The New Jim Crow metaphor is an apt description of black life in the 21st century, since millions of African-Americans continue to experience racial segregation in public schools, neighborhoods, employment, health care and overall life chances. Black life for these faces at the bottom of the well is one of scant choices. Finding meaningful employment, decent housing, good schools, child care, drug rehabilitation, and mental and physical health care is a dream. Even fresh, wholesome food, something 21st century progressives take pride in, is so scarce in poor black neighborhoods that we now have a name for this phenomenon: food deserts.

For young people, the stigma of being black in the age of Obama and Ferguson is made all the more confusing because of the disingenuous rhetoric of racial progress that has gripped our nation as we celebrate Selma and other milestones of the civil rights era. These historical markers, however important, provide little context for contemporary race matters unless we are honest enough to discuss the massive shortcomings of a civil rights movement we now acknowledge as a moral and political good.

Malcolm X once described black people as being angry, noting that he was “the angriest.” Malcolm’s anger stemmed not from being able to articulate the problems of racial injustice in American society. He was angered by the perceived hypocrisy of a civil rights establishment unwilling to acknowledge the extraordinary depth and breadth of racial inequality.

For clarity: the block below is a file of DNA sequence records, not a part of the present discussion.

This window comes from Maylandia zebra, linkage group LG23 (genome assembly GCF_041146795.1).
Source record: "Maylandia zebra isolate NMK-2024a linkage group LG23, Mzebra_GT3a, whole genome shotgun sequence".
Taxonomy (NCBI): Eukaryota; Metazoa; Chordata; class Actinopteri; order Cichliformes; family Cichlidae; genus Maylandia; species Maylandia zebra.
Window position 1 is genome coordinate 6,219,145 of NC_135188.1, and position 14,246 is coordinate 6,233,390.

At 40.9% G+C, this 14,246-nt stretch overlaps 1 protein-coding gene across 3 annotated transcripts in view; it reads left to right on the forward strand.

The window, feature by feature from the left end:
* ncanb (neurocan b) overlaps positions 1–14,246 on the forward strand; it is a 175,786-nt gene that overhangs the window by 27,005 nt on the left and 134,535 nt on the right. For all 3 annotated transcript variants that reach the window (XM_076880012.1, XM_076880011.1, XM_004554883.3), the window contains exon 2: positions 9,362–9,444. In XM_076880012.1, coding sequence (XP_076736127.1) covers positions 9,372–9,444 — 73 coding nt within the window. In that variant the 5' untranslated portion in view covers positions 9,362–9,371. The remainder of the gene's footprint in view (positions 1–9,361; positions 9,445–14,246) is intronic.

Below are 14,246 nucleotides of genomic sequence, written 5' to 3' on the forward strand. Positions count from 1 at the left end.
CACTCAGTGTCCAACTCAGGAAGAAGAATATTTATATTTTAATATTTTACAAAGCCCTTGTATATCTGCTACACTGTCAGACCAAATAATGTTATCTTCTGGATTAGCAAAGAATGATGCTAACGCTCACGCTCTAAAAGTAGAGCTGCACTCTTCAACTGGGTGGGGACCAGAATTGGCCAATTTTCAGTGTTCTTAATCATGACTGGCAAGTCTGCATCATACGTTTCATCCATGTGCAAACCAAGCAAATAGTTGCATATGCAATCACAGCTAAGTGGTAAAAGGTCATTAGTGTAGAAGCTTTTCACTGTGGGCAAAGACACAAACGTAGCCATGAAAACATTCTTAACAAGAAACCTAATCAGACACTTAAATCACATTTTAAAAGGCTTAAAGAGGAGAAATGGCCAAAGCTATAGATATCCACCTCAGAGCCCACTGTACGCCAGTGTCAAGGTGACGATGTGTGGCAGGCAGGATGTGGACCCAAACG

The anger on display tracks a similar path. As long as we continue to exist in a state of national denial about the depth of mass incarceration, the crisis of African-American unemployment, the resurgence of racial segregation, and the way in which the criminalization of black bodies has normalized a level of inequality that would register as a national catastrophe if it impacted white Americans, we will continue to face more Baltimores and Fergusons, even as we ask ourselves why people who have so little would destroy their own communities.   

Peniel E. Joseph is a professor of history and founding director of the Center for the Study of Race and Democracy at Tufts University. He can be followed on Twitter @PenielJoseph.